- 14 December: The main road in the harbour area was reopened and temporary traffic lights put in place.
- 18 December: The new lower bridge was installed.
- January: Work on improving the harbour pavements completed. Work on rebuilding the culvert next to the petrol station completed.
- February: Work began on renewing the culvert in Dunn Street, to allow more water through in times of heavy rain.
- March: The Harbour area road was resurfaced. Work on rebuilding the culvert in Dunn Street completed.
- April: Old Lower Bridge was demolished, and the new Lower Bridge was brought into use.
The lower bridge
The main structure of the former lower bridge survived the flood, however the stone walls did not, and were washed away. On 1 May 2005, the official reopening of the village, wooden fences were used on the bridge to temporarily replace the stone walls. The bridge used to have a concrete plaque on it saying "This bridge is the private property of the lord of the manor, August 1887". This was lost during the flood, but then recovered from the harbour in good condition. This bridge has now been replaced with a new one.
During the flood of 2004, 14 cars became lodged beneath it, this had caused a huge backlog of flood water and debris, adding to the damage caused in the surrounding area.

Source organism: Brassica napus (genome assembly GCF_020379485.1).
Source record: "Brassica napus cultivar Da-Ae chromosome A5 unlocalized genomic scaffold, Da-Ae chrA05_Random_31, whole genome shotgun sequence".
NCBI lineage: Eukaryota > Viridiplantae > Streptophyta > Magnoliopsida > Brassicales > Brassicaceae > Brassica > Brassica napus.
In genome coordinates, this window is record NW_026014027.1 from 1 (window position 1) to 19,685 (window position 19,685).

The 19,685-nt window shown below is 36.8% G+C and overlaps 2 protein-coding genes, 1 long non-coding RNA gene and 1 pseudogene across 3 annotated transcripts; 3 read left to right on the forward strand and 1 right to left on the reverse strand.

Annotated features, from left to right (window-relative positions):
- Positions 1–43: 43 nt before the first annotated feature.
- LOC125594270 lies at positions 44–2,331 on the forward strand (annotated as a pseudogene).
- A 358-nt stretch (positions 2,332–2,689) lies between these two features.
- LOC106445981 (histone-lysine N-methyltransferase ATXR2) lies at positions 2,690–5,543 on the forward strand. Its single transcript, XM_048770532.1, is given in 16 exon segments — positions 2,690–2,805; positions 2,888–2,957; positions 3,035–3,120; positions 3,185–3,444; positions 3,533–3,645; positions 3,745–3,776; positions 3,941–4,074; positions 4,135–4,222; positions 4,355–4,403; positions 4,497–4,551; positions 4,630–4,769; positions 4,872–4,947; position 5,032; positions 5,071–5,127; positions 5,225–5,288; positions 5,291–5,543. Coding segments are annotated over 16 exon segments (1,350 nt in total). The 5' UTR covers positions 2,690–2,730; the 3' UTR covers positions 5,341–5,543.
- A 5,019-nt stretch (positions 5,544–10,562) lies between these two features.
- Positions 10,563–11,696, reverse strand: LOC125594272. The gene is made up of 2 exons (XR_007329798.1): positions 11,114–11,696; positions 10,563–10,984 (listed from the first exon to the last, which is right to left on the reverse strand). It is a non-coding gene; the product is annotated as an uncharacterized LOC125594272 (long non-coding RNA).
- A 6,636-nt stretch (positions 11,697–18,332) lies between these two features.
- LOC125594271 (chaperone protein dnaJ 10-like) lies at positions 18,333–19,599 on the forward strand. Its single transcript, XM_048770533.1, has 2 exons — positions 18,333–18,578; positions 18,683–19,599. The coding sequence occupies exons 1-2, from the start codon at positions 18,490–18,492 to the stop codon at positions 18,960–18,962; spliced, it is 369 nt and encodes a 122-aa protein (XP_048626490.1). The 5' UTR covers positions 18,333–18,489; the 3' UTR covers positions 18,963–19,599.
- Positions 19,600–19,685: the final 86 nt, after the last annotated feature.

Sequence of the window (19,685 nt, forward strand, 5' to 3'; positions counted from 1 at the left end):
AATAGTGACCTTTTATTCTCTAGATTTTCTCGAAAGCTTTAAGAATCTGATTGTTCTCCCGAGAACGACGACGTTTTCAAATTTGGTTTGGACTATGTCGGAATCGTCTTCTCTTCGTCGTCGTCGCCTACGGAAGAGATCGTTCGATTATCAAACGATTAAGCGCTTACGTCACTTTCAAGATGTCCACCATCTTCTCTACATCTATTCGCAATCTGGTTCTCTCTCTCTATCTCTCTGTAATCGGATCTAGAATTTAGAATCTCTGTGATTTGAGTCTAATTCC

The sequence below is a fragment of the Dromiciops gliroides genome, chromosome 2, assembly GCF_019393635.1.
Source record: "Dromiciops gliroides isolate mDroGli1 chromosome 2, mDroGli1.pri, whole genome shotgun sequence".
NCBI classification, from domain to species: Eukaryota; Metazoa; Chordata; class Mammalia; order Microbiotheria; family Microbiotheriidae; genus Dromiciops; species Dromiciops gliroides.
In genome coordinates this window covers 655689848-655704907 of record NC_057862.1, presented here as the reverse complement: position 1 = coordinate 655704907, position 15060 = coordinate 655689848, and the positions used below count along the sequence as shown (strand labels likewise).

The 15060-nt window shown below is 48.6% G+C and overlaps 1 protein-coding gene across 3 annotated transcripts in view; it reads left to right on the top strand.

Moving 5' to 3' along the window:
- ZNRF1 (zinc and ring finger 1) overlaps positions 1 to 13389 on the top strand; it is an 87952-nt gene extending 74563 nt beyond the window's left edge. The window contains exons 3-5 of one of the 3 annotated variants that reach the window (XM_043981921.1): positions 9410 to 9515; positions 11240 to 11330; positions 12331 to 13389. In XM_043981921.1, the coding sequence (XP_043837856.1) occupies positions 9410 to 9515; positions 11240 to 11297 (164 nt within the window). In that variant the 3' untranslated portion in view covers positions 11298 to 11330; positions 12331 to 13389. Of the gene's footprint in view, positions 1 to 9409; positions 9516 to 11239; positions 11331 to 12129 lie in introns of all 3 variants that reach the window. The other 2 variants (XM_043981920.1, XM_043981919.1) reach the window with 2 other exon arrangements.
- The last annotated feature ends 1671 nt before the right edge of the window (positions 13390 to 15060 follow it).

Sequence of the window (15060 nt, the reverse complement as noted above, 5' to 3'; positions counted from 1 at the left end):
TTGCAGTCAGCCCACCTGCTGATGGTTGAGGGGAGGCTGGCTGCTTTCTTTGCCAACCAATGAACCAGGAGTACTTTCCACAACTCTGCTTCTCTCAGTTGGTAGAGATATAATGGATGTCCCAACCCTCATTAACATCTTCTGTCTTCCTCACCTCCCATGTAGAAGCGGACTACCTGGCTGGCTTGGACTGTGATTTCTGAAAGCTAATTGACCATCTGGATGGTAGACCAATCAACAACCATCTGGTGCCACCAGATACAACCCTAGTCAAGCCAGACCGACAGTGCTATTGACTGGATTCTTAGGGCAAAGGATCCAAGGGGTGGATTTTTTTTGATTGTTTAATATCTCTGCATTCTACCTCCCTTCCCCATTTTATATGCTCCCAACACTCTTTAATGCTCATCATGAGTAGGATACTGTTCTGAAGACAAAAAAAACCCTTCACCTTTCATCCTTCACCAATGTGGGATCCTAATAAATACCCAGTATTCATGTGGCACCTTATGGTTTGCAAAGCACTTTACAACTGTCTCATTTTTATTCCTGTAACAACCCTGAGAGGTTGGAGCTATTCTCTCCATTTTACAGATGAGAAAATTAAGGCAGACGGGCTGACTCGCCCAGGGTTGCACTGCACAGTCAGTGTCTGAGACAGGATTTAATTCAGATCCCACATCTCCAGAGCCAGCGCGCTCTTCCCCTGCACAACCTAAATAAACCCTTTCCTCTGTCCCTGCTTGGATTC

The original proposal was for a stone bridge, this was rejected. The second proposal is for a modern concrete bridge, with steel railings. Public consultations were held and villagers were asked to select their preference from four designs; most did not choose the one which has been proposed. This plan was rejected.
The new bridge is a few metres further down the river than the old bridge. The bridge was installed on 18 December 2007, and was made by Cornish Concrete, a company based near Truro
Truro is a city and civil parish in Cornwall, England, United Kingdom. The city is the centre for administration, leisure and retail in Cornwall, with a population recorded in the 2001 census of 17,431. Truro urban statistical area, which includes parts of surrounding parishes, has a 2001 census...
. The main arch is made from concrete, with metal railings.
The old stone bridge, which was over 100 years old, was demolished in early April 2008.
Mini flood - 21 June 2007